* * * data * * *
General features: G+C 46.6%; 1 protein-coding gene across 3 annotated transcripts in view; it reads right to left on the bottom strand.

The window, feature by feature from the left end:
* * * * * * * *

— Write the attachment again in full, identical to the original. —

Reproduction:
General features: G+C 46.6%; 1 protein-coding gene across 3 annotated transcripts in view; it reads right to left on the bottom strand.

The window, feature by feature from the left end: